May 07, 2007

Philipp Lenssen: A Chat with Aaron Swartz (about Google, China, etc)

Bandwagon: A Chat with Aaron Swartz, conducted by Philipp Lenssen, covers a lot of interesting ground on the topic of Google, censorship, tech culture, and so on (h/t Shelley).

I'll note one particular part of the exchange:

Philipp: It would be interesting to see where we'd be if some of these engineers, some of them the smartest in the world, would be working on anti-censorship technology today.

Aaron: Indeed. Google's hackers are a lot smarter than the Cisco people building the Great Firewall of China. Google's skills are in building clever technology, not persuading foreign governments to be nicer to their citizens. It's absurd to say that the best thing for the people of the China is to do the latter instead of the former.

This is the unending tech-vs-law argument. It's a big mistake to think that the only smart geeks are on the anti-censorship side. If nothing else, the pro-censorship side pays a lot better :-( ! And as we've seen, Google's brainpower can be co-opted, with their geeks put in the service of China's government censorship, by Google simply ordering their employees to help the censors.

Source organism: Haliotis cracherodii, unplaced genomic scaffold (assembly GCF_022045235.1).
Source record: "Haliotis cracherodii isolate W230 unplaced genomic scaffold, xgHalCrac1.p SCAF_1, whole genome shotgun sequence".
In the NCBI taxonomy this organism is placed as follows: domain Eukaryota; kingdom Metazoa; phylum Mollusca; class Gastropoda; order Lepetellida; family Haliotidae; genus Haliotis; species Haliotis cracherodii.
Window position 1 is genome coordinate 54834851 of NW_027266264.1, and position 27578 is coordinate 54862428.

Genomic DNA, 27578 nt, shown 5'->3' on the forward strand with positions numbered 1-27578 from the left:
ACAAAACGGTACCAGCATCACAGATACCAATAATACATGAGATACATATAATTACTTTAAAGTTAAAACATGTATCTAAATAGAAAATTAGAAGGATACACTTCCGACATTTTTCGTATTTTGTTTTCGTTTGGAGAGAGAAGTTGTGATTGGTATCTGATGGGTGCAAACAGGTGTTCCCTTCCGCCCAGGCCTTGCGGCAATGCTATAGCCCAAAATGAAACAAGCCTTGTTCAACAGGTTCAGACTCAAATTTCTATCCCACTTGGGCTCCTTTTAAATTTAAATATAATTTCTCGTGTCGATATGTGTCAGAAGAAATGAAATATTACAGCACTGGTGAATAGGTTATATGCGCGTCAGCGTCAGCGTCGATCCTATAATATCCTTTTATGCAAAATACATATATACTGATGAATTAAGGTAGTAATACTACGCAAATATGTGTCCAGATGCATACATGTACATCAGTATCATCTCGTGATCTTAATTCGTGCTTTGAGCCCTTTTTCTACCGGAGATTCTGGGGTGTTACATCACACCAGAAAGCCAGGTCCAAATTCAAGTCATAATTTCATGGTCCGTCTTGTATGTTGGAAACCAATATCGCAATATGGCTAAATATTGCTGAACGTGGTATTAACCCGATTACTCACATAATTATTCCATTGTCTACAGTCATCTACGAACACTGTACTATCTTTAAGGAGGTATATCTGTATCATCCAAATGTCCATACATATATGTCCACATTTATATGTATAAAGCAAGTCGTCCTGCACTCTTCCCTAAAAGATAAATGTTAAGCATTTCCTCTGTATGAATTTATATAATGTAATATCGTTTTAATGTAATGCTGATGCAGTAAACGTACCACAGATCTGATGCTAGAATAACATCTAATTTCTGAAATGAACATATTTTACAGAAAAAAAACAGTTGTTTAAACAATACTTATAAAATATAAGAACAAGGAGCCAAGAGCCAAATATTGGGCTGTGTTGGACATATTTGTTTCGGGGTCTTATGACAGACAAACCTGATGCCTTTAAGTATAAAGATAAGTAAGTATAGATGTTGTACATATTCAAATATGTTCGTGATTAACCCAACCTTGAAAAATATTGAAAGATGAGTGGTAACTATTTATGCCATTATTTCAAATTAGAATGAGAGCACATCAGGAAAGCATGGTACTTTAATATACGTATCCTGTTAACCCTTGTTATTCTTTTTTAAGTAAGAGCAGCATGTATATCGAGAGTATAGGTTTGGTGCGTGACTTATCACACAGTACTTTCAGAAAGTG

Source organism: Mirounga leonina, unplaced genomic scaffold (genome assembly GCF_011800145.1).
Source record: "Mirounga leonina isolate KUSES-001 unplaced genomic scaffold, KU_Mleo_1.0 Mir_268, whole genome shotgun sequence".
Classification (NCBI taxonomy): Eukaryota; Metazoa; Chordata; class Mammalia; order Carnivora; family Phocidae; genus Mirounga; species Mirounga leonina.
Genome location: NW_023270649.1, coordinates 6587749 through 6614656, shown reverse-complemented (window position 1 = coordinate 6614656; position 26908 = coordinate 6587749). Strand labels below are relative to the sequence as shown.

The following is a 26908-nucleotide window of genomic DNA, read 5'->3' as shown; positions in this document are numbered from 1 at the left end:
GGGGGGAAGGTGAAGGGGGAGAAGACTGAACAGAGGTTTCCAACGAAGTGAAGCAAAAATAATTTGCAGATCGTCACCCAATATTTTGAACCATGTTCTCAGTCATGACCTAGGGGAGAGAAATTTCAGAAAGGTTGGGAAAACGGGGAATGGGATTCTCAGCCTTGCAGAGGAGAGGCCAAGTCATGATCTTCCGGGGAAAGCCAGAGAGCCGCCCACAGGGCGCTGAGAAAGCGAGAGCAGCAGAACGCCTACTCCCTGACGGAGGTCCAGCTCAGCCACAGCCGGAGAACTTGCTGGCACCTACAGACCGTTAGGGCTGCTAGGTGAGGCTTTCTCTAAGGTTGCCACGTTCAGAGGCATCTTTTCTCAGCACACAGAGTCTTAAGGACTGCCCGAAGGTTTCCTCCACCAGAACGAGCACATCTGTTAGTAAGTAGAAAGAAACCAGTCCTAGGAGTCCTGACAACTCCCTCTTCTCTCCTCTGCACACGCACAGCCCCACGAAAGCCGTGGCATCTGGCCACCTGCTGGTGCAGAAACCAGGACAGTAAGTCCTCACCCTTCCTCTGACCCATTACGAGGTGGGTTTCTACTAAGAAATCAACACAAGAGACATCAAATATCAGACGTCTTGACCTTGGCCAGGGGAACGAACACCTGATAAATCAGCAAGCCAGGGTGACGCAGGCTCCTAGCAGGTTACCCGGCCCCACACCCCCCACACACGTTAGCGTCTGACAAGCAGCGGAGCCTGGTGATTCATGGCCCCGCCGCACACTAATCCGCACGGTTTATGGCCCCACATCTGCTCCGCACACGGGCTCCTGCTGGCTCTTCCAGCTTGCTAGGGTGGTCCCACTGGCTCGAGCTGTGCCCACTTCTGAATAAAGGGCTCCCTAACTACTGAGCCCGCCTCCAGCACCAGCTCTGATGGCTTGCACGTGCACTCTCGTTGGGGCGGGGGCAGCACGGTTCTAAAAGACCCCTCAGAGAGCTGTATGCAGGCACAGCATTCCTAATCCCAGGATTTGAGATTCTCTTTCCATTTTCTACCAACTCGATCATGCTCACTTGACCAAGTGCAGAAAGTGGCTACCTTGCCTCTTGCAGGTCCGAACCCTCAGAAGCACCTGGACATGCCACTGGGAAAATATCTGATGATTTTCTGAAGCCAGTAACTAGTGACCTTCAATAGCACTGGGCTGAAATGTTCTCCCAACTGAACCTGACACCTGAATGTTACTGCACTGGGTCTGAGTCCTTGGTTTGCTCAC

Worse, one of the points I sometimes try to convey, is that the activist's biggest source of danger is generally not the government agent, but another activist or similar who has something to gain by turning him (or her) in.

The collaborationist dilemma is an old one, and I'm very much against it. But I've yet to find a way to make much progress with it.

By Seth Finkelstein | posted in activism | on May 07, 2007 04:02 PM (Infothought permalink)
Seth Finkelstein's Infothought blog (Wikipedia, Google, censorware, and an inside view of net-politics) - Syndicate site (subscribe, RSS)

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Google understands the Internet, but then it's still a self-centred organisation - however, much it aims to avoid doing much evil.

The only people who will fund engineers to do good for the people, are the people themselves.

Unfortunately, the people's elected representatives (who are supposed to do this sort of thing) tend to be more interested in helping out self-centred organisations (biased towards those with more money rather than shinier haloes).

So, it looks to me like the people are going to have to cut out the middleman, get their hands dirty and do the job themselves - which, as they say, is what you have to do if you want the job done properly.

Posted by: Crosbie Fitch at May 8, 2007 01:34 PM